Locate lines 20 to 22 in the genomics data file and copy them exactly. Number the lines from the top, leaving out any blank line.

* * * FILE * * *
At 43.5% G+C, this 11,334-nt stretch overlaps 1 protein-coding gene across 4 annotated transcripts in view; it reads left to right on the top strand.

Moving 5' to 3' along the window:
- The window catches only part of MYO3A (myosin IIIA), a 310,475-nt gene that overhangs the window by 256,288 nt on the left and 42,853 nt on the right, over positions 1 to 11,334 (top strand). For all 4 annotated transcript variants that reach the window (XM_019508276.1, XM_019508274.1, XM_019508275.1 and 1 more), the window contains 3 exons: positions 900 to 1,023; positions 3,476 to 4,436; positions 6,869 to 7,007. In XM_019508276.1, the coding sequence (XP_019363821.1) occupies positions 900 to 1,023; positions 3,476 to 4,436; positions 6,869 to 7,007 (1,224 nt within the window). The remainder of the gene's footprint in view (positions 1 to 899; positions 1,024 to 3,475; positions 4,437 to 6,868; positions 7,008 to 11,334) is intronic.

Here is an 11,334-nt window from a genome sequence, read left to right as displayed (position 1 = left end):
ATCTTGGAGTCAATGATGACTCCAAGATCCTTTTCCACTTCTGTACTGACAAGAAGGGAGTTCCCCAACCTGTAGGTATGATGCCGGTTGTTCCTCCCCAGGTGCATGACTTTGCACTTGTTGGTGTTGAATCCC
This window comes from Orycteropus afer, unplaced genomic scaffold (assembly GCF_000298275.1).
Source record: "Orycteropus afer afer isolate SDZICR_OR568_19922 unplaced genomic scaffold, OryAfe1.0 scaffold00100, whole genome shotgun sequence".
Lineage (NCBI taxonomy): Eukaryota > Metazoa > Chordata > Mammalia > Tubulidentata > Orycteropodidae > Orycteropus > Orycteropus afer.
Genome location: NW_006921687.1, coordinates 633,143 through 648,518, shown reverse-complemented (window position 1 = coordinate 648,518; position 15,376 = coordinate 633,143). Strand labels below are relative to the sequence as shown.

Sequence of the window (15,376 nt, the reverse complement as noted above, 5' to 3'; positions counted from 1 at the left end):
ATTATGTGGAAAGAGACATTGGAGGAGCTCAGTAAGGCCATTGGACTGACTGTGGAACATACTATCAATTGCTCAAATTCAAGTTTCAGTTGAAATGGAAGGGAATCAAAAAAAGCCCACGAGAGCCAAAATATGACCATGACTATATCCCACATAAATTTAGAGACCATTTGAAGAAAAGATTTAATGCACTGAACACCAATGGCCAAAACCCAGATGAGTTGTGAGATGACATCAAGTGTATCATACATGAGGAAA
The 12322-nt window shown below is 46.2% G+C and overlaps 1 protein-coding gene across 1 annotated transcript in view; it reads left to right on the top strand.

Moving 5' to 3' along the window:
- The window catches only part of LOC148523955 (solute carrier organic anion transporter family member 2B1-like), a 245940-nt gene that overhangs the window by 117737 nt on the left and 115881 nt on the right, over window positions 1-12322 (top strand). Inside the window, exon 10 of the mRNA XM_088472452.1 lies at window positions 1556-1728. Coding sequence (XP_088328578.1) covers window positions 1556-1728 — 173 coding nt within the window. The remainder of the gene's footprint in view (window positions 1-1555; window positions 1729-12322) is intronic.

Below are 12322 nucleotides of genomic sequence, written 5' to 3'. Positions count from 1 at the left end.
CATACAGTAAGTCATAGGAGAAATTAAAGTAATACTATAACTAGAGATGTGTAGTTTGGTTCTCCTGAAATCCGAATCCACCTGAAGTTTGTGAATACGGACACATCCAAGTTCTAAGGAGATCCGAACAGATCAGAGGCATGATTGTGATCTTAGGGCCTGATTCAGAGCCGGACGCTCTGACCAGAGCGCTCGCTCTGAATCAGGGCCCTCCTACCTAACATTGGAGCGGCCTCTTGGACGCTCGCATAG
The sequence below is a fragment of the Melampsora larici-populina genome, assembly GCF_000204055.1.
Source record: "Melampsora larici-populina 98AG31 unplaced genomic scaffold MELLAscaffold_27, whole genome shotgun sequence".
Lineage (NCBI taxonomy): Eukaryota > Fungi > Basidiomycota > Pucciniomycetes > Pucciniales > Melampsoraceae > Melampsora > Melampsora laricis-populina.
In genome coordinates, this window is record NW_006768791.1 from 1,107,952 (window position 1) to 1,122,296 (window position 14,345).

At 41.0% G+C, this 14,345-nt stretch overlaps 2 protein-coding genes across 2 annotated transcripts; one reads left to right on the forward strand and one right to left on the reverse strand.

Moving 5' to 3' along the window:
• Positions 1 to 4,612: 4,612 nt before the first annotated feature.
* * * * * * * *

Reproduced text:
In genome coordinates, this window is record NW_006768791.1 from 1,107,952 (window position 1) to 1,122,296 (window position 14,345).

At 41.0% G+C, this 14,345-nt stretch overlaps 2 protein-coding genes across 2 annotated transcripts; one reads left to right on the forward strand and one right to left on the reverse strand.

Moving 5' to 3' along the window: